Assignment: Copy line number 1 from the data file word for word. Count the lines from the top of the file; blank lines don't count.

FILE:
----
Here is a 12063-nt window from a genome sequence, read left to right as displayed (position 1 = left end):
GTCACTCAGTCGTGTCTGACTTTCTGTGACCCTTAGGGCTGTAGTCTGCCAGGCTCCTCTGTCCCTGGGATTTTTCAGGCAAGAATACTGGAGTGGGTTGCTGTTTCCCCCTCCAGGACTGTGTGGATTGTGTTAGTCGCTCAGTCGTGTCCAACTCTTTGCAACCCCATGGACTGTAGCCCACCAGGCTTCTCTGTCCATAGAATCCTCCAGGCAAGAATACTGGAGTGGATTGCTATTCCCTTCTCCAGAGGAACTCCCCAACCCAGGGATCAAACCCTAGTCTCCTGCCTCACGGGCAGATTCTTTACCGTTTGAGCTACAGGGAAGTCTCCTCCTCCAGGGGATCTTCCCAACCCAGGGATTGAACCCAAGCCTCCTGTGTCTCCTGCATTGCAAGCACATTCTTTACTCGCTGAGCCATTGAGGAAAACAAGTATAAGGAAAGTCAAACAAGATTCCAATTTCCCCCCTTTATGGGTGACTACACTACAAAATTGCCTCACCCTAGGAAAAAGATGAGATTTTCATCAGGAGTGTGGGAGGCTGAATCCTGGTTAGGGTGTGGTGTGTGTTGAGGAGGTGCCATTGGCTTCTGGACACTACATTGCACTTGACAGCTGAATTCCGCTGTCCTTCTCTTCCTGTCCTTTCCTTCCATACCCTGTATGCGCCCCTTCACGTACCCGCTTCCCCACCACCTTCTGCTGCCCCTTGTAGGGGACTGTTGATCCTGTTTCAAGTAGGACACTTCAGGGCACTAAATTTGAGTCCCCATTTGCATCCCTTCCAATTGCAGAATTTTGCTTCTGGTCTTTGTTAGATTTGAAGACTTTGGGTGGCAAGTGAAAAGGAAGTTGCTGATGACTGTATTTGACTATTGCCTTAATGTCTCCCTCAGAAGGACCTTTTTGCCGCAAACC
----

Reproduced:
Here is a 12063-nt window from a genome sequence, read left to right as displayed (position 1 = left end):